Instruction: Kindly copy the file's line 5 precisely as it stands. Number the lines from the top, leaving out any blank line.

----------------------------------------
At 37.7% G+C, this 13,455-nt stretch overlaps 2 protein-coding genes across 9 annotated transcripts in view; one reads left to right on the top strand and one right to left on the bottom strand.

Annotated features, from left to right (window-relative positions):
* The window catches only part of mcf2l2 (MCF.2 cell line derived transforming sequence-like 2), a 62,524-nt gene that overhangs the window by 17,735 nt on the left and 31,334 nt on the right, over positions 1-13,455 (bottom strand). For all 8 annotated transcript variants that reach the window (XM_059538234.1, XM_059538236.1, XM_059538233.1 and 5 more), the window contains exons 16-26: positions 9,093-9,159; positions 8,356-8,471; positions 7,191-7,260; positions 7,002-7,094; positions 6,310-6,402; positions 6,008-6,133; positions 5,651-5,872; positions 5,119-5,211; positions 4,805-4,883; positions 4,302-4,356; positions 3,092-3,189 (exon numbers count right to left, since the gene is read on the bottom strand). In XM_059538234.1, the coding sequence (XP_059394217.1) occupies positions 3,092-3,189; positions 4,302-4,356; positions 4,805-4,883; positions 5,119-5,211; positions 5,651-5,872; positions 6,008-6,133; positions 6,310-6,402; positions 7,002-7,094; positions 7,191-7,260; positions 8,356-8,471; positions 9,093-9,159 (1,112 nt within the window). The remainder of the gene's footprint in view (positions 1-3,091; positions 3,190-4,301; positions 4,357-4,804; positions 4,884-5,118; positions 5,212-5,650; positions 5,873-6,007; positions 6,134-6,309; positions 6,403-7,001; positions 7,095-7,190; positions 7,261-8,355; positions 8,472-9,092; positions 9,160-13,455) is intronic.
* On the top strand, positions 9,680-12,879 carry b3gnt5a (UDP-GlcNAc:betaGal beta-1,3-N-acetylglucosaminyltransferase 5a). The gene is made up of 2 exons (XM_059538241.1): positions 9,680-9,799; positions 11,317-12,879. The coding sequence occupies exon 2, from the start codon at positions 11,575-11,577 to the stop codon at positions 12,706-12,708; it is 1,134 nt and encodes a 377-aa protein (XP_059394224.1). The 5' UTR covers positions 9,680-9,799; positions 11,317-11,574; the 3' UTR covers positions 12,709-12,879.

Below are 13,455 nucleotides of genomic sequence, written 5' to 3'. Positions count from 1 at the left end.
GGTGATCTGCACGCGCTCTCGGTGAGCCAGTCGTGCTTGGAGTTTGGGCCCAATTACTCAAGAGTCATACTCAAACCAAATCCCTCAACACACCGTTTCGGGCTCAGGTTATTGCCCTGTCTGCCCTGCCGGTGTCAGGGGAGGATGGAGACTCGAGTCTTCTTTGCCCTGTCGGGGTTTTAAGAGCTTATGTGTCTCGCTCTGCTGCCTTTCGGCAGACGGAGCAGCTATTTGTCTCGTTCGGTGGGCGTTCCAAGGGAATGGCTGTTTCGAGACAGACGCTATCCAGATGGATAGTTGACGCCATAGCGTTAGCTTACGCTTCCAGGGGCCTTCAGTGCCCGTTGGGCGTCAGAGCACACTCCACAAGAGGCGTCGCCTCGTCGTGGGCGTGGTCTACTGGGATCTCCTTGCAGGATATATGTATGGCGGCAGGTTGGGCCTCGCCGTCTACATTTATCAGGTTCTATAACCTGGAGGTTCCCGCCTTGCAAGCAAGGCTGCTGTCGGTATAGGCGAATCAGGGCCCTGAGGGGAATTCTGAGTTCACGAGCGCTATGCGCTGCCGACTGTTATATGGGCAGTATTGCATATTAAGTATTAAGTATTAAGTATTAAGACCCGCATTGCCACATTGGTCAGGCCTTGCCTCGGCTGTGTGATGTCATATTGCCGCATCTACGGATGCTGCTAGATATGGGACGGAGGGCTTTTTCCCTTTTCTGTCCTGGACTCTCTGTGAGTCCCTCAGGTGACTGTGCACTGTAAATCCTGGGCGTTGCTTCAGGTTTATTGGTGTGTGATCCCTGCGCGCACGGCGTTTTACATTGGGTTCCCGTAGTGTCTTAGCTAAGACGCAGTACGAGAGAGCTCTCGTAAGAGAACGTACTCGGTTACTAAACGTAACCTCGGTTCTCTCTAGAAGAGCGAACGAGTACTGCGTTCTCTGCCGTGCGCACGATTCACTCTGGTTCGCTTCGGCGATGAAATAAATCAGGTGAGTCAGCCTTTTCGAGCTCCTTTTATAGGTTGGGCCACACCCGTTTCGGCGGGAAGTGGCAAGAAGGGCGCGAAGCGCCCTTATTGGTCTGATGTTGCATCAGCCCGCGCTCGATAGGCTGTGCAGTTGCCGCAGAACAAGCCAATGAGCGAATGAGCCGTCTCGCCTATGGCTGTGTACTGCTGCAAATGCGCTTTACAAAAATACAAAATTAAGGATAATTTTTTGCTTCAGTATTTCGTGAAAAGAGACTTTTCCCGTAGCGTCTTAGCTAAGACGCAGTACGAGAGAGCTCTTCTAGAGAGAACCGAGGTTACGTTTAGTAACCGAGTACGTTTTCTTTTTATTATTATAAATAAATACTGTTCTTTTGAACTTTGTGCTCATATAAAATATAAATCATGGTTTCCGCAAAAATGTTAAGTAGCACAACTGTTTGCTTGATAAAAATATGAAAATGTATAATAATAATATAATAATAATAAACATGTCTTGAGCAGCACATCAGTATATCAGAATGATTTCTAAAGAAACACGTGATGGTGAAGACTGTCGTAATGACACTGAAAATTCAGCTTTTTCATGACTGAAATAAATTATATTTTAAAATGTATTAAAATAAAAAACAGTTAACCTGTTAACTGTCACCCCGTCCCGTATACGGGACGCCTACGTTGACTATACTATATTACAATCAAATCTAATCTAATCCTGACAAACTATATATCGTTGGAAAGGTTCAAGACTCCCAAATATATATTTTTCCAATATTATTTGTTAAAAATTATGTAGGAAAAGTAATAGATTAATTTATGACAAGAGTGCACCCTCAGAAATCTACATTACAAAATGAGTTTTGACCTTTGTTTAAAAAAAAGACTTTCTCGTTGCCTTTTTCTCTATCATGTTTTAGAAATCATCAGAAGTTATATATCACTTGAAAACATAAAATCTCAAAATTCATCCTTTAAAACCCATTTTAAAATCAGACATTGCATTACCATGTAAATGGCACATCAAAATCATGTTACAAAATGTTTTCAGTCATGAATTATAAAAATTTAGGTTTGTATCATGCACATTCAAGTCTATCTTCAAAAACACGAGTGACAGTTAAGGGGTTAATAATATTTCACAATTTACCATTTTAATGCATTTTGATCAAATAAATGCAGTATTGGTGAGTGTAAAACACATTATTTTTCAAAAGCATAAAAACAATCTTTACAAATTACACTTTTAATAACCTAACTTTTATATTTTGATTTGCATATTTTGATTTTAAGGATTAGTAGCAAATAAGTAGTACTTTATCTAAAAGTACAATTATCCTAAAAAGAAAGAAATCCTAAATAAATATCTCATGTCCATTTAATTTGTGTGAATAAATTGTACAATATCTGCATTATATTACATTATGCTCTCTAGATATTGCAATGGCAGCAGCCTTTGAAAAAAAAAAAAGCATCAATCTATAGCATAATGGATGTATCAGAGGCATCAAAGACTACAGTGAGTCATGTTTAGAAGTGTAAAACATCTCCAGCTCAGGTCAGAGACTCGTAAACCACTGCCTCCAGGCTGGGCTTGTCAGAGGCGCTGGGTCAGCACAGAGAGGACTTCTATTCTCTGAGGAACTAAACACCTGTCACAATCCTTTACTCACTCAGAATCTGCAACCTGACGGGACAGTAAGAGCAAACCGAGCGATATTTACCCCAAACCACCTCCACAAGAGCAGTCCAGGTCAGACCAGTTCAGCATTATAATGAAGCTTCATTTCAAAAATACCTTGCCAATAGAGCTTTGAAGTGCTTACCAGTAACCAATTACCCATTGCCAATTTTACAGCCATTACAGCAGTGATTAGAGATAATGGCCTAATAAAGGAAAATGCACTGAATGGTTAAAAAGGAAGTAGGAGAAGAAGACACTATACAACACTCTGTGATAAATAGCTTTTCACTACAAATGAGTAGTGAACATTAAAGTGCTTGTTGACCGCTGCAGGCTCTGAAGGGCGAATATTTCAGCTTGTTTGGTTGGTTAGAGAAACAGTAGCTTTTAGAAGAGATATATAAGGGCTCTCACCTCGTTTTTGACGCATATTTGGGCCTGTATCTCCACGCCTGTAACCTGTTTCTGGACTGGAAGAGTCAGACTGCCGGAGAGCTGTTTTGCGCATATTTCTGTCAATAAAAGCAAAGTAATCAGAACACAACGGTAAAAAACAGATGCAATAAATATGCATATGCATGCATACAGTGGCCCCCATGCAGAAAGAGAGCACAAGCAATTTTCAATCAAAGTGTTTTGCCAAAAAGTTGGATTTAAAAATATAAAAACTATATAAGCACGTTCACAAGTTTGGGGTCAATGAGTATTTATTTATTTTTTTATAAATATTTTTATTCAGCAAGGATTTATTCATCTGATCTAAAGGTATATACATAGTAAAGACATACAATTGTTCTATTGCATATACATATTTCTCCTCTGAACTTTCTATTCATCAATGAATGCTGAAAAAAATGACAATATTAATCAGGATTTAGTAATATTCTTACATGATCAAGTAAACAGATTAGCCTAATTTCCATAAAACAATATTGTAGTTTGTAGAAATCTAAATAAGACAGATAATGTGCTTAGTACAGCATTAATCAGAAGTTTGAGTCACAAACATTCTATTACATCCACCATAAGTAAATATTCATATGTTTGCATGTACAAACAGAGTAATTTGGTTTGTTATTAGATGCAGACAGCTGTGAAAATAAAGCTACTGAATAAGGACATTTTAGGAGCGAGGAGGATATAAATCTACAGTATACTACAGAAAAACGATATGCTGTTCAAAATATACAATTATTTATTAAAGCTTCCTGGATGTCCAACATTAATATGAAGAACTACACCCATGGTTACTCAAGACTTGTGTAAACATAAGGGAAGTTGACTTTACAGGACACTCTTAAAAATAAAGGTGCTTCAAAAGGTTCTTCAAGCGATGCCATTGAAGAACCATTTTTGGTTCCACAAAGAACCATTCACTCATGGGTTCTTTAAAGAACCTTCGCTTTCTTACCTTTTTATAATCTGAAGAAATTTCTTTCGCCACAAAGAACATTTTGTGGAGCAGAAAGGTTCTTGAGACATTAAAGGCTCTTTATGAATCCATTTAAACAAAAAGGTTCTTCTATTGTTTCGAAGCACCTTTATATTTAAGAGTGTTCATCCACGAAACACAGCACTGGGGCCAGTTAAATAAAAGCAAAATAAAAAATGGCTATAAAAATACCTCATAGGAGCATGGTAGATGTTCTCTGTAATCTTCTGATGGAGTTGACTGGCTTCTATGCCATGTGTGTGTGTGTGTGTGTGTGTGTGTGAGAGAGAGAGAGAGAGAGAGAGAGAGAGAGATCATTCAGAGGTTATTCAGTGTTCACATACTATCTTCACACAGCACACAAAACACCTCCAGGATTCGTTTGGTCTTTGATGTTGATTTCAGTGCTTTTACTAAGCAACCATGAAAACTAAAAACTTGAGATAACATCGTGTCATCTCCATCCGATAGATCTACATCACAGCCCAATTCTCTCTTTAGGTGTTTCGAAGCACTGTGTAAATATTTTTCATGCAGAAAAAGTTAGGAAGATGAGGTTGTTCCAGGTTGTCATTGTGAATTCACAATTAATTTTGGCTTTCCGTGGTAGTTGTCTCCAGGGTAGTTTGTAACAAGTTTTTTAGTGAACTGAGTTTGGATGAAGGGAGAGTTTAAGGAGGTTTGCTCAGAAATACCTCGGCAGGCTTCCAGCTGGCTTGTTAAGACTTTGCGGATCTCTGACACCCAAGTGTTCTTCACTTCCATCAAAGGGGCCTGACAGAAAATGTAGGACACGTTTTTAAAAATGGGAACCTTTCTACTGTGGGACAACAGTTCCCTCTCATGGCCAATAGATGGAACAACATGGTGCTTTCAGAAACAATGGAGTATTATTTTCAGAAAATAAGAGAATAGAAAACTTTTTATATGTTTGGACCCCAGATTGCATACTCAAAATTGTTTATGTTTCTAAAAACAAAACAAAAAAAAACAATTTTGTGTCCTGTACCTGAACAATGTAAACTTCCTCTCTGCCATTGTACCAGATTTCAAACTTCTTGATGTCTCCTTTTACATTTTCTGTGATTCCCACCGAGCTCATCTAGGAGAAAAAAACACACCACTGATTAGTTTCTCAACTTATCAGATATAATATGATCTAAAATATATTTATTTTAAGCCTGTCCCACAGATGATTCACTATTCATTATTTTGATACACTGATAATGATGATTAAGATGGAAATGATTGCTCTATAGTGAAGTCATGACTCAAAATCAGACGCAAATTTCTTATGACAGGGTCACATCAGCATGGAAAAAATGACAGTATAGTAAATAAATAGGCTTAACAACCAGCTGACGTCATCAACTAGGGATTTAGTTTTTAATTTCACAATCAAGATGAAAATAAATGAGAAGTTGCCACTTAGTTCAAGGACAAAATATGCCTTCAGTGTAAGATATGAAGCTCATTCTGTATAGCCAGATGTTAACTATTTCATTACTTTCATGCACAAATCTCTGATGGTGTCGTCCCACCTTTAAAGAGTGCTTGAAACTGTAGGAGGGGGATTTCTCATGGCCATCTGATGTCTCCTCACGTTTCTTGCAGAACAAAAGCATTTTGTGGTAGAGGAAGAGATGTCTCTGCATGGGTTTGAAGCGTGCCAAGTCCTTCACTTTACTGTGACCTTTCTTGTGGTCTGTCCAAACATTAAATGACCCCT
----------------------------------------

Below are 13,455 nucleotides of genomic sequence, written 5' to 3'. Positions count from 1 at the left end.